Fit for a King: Tut's Camping Bed Was an Ancient Marvel
King Tutankhamun lived between roughly 1343 B.C. and 1323 B.C.
Credit: Jaroslav Moravcik/Shutterstock

King Tutankhamun, the pharaoh who ruled Egypt more than 3,300 years ago, slept on the forerunner of our modern camping bed, according to a study presented at the latest international conference on the boy king in Cairo.

British archaeologist Howard Carter discovered the unique three-fold bed — made of lightweight hardwood — when he entered King Tut's treasure-packed tomb in 1922.

The piece of furniture was smaller and sat lower to the ground than the other five regular beds found in the burial chamber of King Tut. Nevertheless, it featured a remarkable level of comfort, boasting a rather elegant design as well as a sophisticated technology, researchers have now found in the first study of the bed. [In Photos: The Life and Death of King Tut]

Indeed, the bed folded up into a Z shape, thanks to an ingenious mechanism, the study showed.

"No detailed study has been made of this bed since Carter sketched it almost a hundred years ago," architect Naoko Nishimoto, who researches ancient furniture and woodworking at Musashino University in Tokyo, told Live Science.

"This is the only real-size camping bed that has ever been found. No other pharaohs but King Tut had such [a] bed. It is intriguing," she added.

Here, a look at King Tut's "camping bed."
Here, a look at King Tut's "camping bed."
Credit: Griffith Institute/University of Oxford

A model of a two-fold bed from Gebelein, in Egypt, that measures about 5 inches by 12 inches (13 by 30 centimeters) and dates to the 18th Dynasty, suggests that two-fold beds may have existed or at least were being designed before King Tut's camping bed came to be.

But the boy king's three-fold bed was revolutionary, the researchers said, adding that it was steadier, more comfortable and much more compact to carry than the two-folds.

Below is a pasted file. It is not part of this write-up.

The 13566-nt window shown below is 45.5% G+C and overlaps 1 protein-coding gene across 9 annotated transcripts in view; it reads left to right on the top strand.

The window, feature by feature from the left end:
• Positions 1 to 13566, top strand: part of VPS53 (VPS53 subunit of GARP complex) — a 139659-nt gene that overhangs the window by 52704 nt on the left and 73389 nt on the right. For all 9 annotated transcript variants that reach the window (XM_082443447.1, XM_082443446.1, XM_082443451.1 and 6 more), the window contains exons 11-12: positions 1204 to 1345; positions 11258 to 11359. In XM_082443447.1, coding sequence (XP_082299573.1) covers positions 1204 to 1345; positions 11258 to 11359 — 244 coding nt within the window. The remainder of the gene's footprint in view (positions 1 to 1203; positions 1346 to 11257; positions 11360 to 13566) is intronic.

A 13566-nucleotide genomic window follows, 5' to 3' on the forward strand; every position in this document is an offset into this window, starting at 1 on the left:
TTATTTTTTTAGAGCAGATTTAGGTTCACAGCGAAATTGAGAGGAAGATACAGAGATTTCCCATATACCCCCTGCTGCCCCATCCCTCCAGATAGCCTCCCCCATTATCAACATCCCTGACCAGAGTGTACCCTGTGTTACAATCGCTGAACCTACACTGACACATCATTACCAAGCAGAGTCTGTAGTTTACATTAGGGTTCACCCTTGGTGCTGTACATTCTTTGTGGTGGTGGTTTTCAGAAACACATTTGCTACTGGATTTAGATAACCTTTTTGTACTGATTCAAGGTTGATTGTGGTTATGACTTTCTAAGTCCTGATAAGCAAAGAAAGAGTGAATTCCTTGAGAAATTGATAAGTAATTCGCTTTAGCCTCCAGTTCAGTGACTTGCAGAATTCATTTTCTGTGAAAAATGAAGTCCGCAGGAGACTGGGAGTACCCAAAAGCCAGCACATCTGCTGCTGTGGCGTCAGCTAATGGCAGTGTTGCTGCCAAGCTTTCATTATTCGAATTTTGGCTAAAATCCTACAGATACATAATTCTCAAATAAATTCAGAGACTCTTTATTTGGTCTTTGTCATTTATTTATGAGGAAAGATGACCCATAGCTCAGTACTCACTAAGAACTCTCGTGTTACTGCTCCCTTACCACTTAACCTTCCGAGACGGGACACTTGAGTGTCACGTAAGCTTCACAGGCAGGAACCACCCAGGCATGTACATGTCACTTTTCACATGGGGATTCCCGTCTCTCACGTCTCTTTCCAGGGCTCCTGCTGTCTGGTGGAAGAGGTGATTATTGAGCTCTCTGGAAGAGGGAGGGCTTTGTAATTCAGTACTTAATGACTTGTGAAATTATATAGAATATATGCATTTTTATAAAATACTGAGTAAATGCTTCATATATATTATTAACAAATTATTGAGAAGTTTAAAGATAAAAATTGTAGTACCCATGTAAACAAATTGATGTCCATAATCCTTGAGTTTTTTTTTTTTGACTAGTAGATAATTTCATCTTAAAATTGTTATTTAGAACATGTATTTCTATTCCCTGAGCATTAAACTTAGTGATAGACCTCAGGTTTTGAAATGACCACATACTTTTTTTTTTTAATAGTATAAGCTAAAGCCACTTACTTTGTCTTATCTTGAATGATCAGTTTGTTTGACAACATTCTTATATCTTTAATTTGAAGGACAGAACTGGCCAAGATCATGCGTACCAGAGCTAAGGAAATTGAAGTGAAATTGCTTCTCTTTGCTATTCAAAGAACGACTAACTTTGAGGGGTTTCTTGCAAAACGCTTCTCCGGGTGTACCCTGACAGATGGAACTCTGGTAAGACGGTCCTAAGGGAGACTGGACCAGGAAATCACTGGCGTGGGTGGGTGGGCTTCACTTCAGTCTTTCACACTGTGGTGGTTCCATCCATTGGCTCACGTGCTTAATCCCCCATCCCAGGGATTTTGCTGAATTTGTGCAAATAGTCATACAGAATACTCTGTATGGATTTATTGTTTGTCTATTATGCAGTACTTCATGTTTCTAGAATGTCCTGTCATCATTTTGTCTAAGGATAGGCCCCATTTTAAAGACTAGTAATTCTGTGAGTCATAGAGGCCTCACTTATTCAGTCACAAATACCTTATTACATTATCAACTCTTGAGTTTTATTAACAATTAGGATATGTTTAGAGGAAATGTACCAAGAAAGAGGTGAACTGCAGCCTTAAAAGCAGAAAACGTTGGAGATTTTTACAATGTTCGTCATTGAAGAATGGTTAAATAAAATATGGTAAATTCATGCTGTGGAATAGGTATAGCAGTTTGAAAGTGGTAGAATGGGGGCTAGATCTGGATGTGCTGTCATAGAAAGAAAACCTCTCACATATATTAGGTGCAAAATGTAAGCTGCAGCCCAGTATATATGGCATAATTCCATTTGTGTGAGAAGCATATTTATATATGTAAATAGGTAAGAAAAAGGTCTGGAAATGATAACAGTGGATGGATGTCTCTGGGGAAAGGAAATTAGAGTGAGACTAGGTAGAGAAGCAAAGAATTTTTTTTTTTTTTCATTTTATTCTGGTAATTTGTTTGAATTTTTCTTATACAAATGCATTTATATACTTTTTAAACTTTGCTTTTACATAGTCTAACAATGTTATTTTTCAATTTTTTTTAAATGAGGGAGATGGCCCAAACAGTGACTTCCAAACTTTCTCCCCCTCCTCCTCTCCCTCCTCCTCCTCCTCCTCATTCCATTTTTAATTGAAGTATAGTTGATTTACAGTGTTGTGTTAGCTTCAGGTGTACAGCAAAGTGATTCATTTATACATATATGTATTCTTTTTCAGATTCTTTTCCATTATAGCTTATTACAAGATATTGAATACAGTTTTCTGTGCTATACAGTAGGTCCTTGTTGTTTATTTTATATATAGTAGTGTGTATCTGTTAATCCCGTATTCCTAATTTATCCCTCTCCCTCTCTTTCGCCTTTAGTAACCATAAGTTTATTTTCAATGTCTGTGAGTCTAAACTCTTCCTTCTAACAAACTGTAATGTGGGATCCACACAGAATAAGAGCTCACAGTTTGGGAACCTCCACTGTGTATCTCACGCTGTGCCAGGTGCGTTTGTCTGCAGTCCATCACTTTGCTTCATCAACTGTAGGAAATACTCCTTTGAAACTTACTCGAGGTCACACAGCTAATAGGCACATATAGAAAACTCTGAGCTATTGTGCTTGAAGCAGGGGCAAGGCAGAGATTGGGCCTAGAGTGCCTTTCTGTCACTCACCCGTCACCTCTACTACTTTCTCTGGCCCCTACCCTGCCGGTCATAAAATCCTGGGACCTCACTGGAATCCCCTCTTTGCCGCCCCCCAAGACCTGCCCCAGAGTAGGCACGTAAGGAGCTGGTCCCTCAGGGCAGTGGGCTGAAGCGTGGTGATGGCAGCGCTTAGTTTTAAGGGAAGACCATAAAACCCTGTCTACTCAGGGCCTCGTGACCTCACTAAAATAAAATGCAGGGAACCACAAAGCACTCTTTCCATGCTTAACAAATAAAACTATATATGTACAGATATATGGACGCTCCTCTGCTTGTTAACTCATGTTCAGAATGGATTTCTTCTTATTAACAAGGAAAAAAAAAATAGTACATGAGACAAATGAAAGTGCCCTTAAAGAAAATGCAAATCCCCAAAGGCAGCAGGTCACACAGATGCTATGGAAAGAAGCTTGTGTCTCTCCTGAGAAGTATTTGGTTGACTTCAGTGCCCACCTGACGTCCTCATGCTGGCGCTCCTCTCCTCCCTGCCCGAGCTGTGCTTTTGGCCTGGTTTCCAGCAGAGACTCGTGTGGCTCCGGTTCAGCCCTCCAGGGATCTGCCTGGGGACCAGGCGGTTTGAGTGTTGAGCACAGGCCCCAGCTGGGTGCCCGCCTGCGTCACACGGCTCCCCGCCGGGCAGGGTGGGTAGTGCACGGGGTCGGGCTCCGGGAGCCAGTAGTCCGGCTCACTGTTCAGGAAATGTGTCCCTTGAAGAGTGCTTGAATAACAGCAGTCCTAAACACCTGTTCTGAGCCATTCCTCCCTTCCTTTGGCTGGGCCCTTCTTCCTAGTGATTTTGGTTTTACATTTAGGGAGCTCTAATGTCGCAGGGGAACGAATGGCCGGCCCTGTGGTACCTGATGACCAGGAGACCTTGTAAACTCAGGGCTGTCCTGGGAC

"Traces of trials and errors tell us that the artisans involved in the bed production did not have any other three-fold beds for reference. The camping bed was made especially for King Tut," Nishimoto said.

King Tut's camping bed would have sported lion-like legs with special hinges.
King Tut's camping bed would have sported lion-like legs with special hinges.
Credit: Naoko Nishimoto

Her investigations into the technical features of the folding bed revealed a unique interplay of form and function. [7 Amazing Archaeological Discoveries from Egypt]

"The result was a comfortable hybrid system made of a wooden frame, bronze hinges and a weaving mat," Nishimoto said.

The bed features four wooden "lion" legs (with paws) that rest upon copper-alloy drums and would have supported the weight of a person.

However, given the elaborate shape of the legs, folding up the bed was tricky. To solve the problem, the ancient artisans devised some ingenious hinges and placed them over the four auxiliary legs.

“In this way, the legs took the strain off the hinges," when the bed was in use, Nishimoto said.

The complex folding system required two different types of hinges: Single hinges with stoppers were used on the middle and end pairs of legs near the footboard, while a system of double hinges was designed for the foremost pair of the auxiliary legs.

"The double-hinged legs could be turned inwards simultaneously when the bed was folded," Nishimoto said.

Stretching across the frame from end to end, a mat was woven with a set of three thin-cut strings of linen.

Holes can still be seen around the double hinges. "They were made with the intention to pass strings through them, but they were not used after all," Nishimoto said.

Indeed, the bed could not be folded if the strings were passed through those holes.

King Tut's bed folded up into a Z shape, thanks to an ingenious mechanism
King Tut's bed folded up into a Z shape, thanks to an ingenious mechanism
Credit: Naoko Nishimoto

"This trial-and-error process clearly shows that this three-fold bed was the first ever made," Nishimoto said.

The bed not only reveals the high level of craftsmanship of the ancient Egyptian artisans, but it also provides an insight into the aspirations of the young Tutankhamun, according to Nishimoto.

"Even though the frail young king may never have participated in long-distance or strenuous expeditions, he nevertheless loved the idea of hunting and camping," Nishimoto said. (Research has suggested the boy king suffered from malaria and had a club foot, requring him to use a cane.)

"His camping bed is inherently poetic," she added.

Original article on Live Science